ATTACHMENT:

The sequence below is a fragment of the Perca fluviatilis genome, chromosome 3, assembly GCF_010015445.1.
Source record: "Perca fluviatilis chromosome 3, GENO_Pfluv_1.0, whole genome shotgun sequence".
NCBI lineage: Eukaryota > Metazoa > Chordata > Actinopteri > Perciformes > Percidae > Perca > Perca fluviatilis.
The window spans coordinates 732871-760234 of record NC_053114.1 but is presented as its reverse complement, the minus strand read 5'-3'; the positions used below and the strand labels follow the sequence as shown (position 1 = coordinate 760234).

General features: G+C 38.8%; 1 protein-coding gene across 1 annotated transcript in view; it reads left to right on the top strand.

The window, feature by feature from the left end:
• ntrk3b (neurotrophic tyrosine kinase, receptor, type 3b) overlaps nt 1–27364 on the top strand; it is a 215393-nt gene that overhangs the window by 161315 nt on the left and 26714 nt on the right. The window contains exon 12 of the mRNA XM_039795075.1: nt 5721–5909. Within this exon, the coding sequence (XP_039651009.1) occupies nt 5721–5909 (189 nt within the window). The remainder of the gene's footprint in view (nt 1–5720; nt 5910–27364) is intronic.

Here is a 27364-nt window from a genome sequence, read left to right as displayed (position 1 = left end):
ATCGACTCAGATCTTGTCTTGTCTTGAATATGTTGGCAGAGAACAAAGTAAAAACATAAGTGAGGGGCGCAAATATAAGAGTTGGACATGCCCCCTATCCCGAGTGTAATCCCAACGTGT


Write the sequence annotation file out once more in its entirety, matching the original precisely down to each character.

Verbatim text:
The sequence below is a fragment of the Perca fluviatilis genome, chromosome 3, assembly GCF_010015445.1.
Source record: "Perca fluviatilis chromosome 3, GENO_Pfluv_1.0, whole genome shotgun sequence".
NCBI lineage: Eukaryota > Metazoa > Chordata > Actinopteri > Perciformes > Percidae > Perca > Perca fluviatilis.
The window spans coordinates 732871-760234 of record NC_053114.1 but is presented as its reverse complement, the minus strand read 5'-3'; the positions used below and the strand labels follow the sequence as shown (position 1 = coordinate 760234).

General features: G+C 38.8%; 1 protein-coding gene across 1 annotated transcript in view; it reads left to right on the top strand.

The window, feature by feature from the left end:
• ntrk3b (neurotrophic tyrosine kinase, receptor, type 3b) overlaps nt 1–27364 on the top strand; it is a 215393-nt gene that overhangs the window by 161315 nt on the left and 26714 nt on the right. The window contains exon 12 of the mRNA XM_039795075.1: nt 5721–5909. Within this exon, the coding sequence (XP_039651009.1) occupies nt 5721–5909 (189 nt within the window). The remainder of the gene's footprint in view (nt 1–5720; nt 5910–27364) is intronic.

Here is a 27364-nt window from a genome sequence, read left to right as displayed (position 1 = left end):
ATCGACTCAGATCTTGTCTTGTCTTGAATATGTTGGCAGAGAACAAAGTAAAAACATAAGTGAGGGGCGCAAATATAAGAGTTGGACATGCCCCCTATCCCGAGTGTAATCCCAACGTGT